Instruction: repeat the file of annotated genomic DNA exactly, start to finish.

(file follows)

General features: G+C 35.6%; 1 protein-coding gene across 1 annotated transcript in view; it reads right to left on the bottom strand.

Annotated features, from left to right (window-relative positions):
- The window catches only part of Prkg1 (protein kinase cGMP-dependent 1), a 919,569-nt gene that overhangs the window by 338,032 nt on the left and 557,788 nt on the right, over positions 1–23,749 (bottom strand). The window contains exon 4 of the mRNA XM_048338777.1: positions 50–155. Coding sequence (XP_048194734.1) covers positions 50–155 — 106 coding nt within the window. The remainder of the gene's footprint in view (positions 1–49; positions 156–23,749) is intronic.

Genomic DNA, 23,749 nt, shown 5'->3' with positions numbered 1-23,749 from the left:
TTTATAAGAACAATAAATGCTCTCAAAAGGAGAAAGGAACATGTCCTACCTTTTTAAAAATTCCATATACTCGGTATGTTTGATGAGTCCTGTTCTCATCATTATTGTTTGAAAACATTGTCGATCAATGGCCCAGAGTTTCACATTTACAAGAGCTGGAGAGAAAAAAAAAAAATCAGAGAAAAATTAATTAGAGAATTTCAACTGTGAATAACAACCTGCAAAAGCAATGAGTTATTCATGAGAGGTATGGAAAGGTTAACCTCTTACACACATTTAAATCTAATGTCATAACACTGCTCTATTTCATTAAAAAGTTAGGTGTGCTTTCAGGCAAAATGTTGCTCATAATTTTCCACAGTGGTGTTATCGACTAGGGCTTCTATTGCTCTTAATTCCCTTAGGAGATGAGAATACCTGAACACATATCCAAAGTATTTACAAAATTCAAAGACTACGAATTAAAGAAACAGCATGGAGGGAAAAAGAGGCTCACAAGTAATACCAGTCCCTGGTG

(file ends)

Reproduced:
General features: G+C 35.6%; 1 protein-coding gene across 1 annotated transcript in view; it reads right to left on the bottom strand.

Annotated features, from left to right (window-relative positions):
- The window catches only part of Prkg1 (protein kinase cGMP-dependent 1), a 919,569-nt gene that overhangs the window by 338,032 nt on the left and 557,788 nt on the right, over positions 1–23,749 (bottom strand). The window contains exon 4 of the mRNA XM_048338777.1: positions 50–155. Coding sequence (XP_048194734.1) covers positions 50–155 — 106 coding nt within the window. The remainder of the gene's footprint in view (positions 1–49; positions 156–23,749) is intronic.

Genomic DNA, 23,749 nt, shown 5'->3' with positions numbered 1-23,749 from the left:
TTTATAAGAACAATAAATGCTCTCAAAAGGAGAAAGGAACATGTCCTACCTTTTTAAAAATTCCATATACTCGGTATGTTTGATGAGTCCTGTTCTCATCATTATTGTTTGAAAACATTGTCGATCAATGGCCCAGAGTTTCACATTTACAAGAGCTGGAGAGAAAAAAAAAAAATCAGAGAAAAATTAATTAGAGAATTTCAACTGTGAATAACAACCTGCAAAAGCAATGAGTTATTCATGAGAGGTATGGAAAGGTTAACCTCTTACACACATTTAAATCTAATGTCATAACACTGCTCTATTTCATTAAAAAGTTAGGTGTGCTTTCAGGCAAAATGTTGCTCATAATTTTCCACAGTGGTGTTATCGACTAGGGCTTCTATTGCTCTTAATTCCCTTAGGAGATGAGAATACCTGAACACATATCCAAAGTATTTACAAAATTCAAAGACTACGAATTAAAGAAACAGCATGGAGGGAAAAAGAGGCTCACAAGTAATACCAGTCCCTGGTG